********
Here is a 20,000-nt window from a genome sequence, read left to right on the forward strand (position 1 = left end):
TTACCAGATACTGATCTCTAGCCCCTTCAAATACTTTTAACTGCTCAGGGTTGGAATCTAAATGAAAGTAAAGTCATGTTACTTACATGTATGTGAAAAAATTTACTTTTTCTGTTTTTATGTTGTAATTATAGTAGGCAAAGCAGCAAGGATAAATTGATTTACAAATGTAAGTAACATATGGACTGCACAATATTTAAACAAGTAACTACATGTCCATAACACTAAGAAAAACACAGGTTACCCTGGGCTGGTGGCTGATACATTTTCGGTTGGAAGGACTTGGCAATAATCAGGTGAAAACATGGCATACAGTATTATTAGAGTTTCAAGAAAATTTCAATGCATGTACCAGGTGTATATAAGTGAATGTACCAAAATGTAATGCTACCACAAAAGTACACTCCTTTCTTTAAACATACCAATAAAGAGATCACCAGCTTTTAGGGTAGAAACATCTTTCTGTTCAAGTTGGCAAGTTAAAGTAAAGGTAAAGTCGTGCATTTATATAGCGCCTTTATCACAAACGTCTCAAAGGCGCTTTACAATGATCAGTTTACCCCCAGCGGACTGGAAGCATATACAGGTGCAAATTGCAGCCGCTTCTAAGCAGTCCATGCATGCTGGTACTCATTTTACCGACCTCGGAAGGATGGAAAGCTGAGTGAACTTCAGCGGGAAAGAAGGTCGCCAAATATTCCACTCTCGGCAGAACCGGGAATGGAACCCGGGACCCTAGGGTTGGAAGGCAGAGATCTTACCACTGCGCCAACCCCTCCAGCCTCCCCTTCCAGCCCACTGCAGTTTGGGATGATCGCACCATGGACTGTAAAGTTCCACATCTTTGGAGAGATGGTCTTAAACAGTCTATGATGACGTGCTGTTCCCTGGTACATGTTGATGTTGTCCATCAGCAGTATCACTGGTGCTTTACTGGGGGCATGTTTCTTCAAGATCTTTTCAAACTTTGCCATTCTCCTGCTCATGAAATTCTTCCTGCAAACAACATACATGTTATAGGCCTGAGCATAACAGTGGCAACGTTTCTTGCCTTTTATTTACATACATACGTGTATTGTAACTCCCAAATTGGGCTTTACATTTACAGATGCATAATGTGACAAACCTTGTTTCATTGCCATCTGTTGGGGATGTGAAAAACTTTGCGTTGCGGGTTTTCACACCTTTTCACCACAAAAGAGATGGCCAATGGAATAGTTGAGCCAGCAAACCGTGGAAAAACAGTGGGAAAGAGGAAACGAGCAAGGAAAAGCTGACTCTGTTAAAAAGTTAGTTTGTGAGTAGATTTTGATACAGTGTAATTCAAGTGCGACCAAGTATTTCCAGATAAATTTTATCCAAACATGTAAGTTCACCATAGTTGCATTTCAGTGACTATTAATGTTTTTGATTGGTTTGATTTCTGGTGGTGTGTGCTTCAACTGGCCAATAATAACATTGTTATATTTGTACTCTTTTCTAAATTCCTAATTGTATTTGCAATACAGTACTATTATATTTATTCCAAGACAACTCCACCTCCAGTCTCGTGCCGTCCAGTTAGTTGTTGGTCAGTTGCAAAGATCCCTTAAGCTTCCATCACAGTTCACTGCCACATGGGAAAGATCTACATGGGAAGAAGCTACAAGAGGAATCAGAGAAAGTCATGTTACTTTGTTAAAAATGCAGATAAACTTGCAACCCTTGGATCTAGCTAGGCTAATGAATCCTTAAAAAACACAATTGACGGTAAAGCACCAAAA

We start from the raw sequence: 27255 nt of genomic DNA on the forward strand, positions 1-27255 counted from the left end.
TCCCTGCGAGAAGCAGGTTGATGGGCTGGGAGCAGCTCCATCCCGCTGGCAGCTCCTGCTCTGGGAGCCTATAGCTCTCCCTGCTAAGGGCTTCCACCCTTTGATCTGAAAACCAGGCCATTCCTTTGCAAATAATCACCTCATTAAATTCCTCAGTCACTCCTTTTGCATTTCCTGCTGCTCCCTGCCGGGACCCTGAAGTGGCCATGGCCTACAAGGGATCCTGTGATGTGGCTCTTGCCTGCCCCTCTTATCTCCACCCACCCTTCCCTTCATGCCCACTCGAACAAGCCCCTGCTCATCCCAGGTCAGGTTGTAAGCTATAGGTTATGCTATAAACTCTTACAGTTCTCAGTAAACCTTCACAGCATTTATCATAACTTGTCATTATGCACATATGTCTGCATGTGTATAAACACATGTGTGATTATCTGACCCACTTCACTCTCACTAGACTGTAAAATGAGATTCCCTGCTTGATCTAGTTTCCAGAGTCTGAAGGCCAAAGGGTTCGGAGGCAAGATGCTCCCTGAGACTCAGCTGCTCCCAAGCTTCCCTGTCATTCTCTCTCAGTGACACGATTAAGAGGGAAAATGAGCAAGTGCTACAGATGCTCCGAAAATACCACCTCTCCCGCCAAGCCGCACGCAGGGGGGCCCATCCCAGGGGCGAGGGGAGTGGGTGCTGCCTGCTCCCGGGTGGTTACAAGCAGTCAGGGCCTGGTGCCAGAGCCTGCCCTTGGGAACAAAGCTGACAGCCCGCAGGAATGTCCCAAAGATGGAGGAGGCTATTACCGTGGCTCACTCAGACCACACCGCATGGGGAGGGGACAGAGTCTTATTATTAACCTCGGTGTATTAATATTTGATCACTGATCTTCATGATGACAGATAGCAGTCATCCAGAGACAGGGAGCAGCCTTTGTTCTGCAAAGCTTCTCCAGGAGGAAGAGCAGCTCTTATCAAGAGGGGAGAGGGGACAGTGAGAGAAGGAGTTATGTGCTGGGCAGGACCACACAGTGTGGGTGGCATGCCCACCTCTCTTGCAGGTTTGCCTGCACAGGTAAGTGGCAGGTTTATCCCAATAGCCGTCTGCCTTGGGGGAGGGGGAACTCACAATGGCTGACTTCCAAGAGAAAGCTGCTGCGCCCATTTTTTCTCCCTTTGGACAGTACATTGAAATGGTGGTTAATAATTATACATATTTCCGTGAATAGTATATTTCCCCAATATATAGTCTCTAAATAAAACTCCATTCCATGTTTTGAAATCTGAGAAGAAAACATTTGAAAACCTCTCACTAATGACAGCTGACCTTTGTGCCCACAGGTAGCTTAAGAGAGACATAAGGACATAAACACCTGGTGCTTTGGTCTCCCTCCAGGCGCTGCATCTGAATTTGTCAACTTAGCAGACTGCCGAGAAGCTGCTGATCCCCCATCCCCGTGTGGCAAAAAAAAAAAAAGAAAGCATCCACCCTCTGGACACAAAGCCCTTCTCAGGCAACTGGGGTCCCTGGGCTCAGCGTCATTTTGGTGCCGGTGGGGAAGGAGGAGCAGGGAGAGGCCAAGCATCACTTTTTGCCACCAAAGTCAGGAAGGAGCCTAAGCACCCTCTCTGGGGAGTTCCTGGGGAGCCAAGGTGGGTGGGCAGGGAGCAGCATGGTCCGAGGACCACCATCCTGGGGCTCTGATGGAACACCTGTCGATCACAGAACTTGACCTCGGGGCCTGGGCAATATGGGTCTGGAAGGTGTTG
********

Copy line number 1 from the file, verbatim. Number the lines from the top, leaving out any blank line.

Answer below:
Here is a 20,000-nt window from a genome sequence, read left to right on the forward strand (position 1 = left end):